In the United States, we hear constantly about the deep wisdom of the founding fathers, the adventurous spirit of the early explorers, the gritty determination of those who "settled" the country -- and about how crucial it is for children to learn these things.

But when one brings into historical discussions any facts and interpretations that contest the celebratory story and make people uncomfortable -- such as the genocide of indigenous people as the foundational act in the creation of the United States -- suddenly the value of history drops precipitously and one is asked, "Why do you insist on dwelling on the past?"

This is the mark of a well-disciplined intellectual class -- one that can extol the importance of knowing history for contemporary citizenship and, at the same time, argue that we shouldn't spend too much time thinking about history.

This off-and-on engagement with history isn't of mere academic interest; as the dominant imperial power of the moment, U.S. elites have a clear stake in the contemporary propaganda value of that history. Obscuring bitter truths about historical crimes helps perpetuate the fantasy of American benevolence, which makes it easier to sell contemporary imperial adventures -- such as the invasion and occupation of Iraq -- as another benevolent action.

Any attempt to complicate this story guarantees hostility from mainstream culture. After raising the barbarism of America's much-revered founding fathers in a lecture, I was once accused of trying to "humble our proud nation" and "undermine young people's faith in our country."

Yes, of course -- that is exactly what I would hope to achieve. We should practice the virtue of humility and avoid the excessive pride that can, when combined with great power, lead to great abuses of power.

History does matter, which is why people in power put so much energy into controlling it. The United States is hardly the only society that has created such mythology. While some historians in Great Britain continue to talk about the benefits that the empire brought to India, political movements in India want to make the mythology of Hindutva into historical fact.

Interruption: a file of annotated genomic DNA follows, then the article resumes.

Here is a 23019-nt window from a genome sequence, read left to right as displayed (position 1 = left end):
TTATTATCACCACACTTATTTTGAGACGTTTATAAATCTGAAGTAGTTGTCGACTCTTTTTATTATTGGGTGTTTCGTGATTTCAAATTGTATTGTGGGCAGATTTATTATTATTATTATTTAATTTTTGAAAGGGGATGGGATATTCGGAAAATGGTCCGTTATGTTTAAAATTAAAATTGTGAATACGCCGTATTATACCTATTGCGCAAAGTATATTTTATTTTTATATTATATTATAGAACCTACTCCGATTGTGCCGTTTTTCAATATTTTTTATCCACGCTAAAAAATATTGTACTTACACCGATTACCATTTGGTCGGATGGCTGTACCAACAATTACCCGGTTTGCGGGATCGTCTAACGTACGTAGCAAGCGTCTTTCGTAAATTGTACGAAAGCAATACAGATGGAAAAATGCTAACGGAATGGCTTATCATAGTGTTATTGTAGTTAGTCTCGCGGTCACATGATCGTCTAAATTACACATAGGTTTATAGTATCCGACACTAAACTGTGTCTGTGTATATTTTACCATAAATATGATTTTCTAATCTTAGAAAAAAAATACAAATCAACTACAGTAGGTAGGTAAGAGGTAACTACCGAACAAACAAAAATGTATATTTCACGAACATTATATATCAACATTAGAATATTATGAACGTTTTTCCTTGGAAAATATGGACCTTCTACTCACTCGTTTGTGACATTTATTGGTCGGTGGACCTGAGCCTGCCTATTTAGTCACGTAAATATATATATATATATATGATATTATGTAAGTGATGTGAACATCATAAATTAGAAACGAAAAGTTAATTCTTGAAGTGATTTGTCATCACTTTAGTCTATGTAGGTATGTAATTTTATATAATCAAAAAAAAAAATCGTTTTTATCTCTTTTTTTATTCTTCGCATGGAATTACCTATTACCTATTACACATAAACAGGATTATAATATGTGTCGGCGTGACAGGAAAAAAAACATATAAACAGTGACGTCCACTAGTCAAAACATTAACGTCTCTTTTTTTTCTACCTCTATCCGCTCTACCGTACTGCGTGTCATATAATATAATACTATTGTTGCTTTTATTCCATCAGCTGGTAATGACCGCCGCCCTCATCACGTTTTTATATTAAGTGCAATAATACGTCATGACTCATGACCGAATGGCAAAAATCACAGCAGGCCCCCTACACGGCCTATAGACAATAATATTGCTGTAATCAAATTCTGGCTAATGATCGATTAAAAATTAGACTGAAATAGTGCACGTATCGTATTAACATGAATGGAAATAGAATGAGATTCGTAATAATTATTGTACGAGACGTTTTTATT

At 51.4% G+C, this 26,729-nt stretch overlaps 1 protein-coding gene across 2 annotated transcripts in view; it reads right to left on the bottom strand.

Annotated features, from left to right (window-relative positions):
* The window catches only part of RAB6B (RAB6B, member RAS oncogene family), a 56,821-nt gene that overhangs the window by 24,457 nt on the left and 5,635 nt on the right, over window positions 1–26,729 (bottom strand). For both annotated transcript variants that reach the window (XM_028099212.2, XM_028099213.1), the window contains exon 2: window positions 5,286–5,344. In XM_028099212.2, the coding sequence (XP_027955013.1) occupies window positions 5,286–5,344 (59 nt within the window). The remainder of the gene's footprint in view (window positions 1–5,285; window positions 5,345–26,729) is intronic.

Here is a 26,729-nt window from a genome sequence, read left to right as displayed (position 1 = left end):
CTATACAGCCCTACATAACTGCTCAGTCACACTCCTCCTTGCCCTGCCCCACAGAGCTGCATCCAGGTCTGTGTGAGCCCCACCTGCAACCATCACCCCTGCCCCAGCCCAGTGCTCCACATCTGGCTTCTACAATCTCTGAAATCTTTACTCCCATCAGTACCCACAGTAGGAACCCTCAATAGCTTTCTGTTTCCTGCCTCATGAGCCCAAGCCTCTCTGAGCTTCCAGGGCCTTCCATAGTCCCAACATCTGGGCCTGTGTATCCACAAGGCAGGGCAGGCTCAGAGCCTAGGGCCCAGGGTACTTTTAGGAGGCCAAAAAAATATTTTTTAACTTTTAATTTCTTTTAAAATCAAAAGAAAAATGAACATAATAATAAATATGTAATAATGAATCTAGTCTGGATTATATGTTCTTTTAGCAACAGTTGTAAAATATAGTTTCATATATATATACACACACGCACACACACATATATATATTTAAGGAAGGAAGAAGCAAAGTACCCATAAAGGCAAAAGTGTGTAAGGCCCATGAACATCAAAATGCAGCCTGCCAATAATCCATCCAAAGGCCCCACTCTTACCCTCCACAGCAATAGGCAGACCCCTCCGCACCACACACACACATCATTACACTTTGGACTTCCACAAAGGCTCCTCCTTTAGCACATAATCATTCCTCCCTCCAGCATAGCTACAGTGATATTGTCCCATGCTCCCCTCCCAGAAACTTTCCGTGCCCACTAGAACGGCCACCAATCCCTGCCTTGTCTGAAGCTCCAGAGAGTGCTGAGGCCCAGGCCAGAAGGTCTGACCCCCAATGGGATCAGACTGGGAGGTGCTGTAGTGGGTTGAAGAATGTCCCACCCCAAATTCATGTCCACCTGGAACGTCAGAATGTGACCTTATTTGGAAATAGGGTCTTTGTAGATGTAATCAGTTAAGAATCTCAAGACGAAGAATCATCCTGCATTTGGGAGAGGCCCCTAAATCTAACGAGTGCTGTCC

Abuses of history go on in the former empire and the former colony. History can be one of the many ways we create and impose hierarchy, or it can be part of a process of liberation. The truth won't set us free, but the telling of truth at least opens the possibility of freedom.

As Americans sit down on Thanksgiving Day to gorge themselves on the bounty of empire, many will worry about the expansive effects of overeating on their waistlines. We would be better to think about the constricting effects of the day's mythology on our minds.

No Thanks to Thanksgiving

One indication of moral progress in the United States would be the replacement of Thanksgiving Day and its self-indulgent family feasting with a National Day of Atonement accompanied by a self-reflective collective fasting.

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Will the United States Ever Transcend White Supremacy?

Now that the violence in Charlottesville has forced “white supremacy” into our political vocabulary, let's ask an uncomfortable question: “When will the United States transcend white supremacy?”

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Naomi Klein Pushes Us to Dream Big to Get Beyond Trump’s Shock Politics

Naomi Klein understands that President Donald J. Trump is a problem, but he is not the problem.

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How Israel's Media Propaganda Dominates the American Mind

In the conflict over the land of Palestine, Israel’s overpowering military superiority has produced decisive battlefield victories. But just as crucial to Israeli dominance in that region is its supremacy in the U.S. news media, which is captured in the title of an important new film from the Media Education Foundation, The Occupation of the American Mind: Israel’s Public Relations War in the United States.

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Humanity's Best Future Plan? Leaving the Planet Gracefully

The following is an excerpt from the new book, Plain Radical: Living, Loving and Learning to Leave the Planet Gracefully, by Robert Jensen (Soft Skull Press, 2015).

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I'm the Guy Who People Think Hates Thanksgiving

“Are you the guy who hates Thanksgiving?”

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No Thanks to Thanksgiving

One indication of moral progress in the United States would be the replacement of Thanksgiving Day and its self-indulgent family feasting with a National Day of Atonement accompanied by a self-reflective collective fasting.

In fact, indigenous people have offered such a model; since 1970 they have marked the fourth Thursday of November as a Day of Mourning in a spiritual/political ceremony on Coles Hill overlooking Plymouth Rock, Massachusetts, one of the early sites of the European invasion of the Americas.

Not only is the thought of such a change in this white-supremacist holiday impossible to imagine, but the very mention of the idea sends most Americans into apoplectic fits -- which speaks volumes about our historical hypocrisy and its relation to the contemporary politics of empire in the United States.